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I'm relatively new to Git, and want to get advice on best practices for deleting branches.

After I've created and merged a branch back into master, should I leave it hanging around for historical purposes, or should I delete it as soon as it's no longer needed for housekeeping purposes?

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Similar question: What to do with experimental non-merged git branches? –  sleske Jun 21 '12 at 9:04

4 Answers 4

up vote 15 down vote accepted

Typically, you delete a branch after a merge.

For example, after the following merge, you would delete the branch iss53, as you don't need to develop from that branch anymore. You can later recreate it at any moment using the sha1 value of the commit by git checkout -b <name> <sha1>.

(Branches are only necessary when they point to commits that are "tips" of the tree. In fact, in that case, git won't let you remove it, unless you force it to.)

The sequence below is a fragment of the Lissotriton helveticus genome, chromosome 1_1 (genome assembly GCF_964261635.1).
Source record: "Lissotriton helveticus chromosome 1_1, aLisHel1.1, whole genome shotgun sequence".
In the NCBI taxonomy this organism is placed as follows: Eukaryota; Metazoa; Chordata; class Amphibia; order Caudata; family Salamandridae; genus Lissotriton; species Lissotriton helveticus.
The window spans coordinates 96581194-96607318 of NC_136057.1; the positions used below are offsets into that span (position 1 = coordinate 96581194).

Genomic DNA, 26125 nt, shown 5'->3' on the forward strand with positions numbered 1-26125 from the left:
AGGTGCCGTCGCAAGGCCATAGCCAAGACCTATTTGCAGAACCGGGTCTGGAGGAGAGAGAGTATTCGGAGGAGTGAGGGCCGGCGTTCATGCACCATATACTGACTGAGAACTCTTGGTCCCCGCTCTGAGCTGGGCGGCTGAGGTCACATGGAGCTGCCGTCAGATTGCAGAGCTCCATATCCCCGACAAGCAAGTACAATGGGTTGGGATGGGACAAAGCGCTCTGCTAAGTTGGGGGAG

alt text

(the image above comes from the excellent progit book)

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+1 for Pro Git book link. –  Ory Band Sep 10 '11 at 23:40

As I see it, there's really no need to keep it around. Unless you --squash the merge, you will have that branch's history in master. I'd go ahead and delete ones you no longer need.

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are you saying that, if we squash commits, and then delete the old branch, we will not be able to recreate it with the SHA1 ? git checkout -b <name> <sha1> –  zonabi Mar 25 at 16:13

Nuke it from orbit. You only really have to care when your delete will remove stuff that isn't in the history of your head branch... and even then I do that quite often if I started testing something and decided it was worthless.

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Delete topic branches (like "fix-iss05") as soon as you merge them back into your master or development branch. Depending on your workflow, you may want to do all work and merges on a "development" branch, and only merge changes to master after they've been tested and are ready to release.

For a great read on git workflow, check out: http://geewax.org/2009/11/21/agile-git-workflow.html

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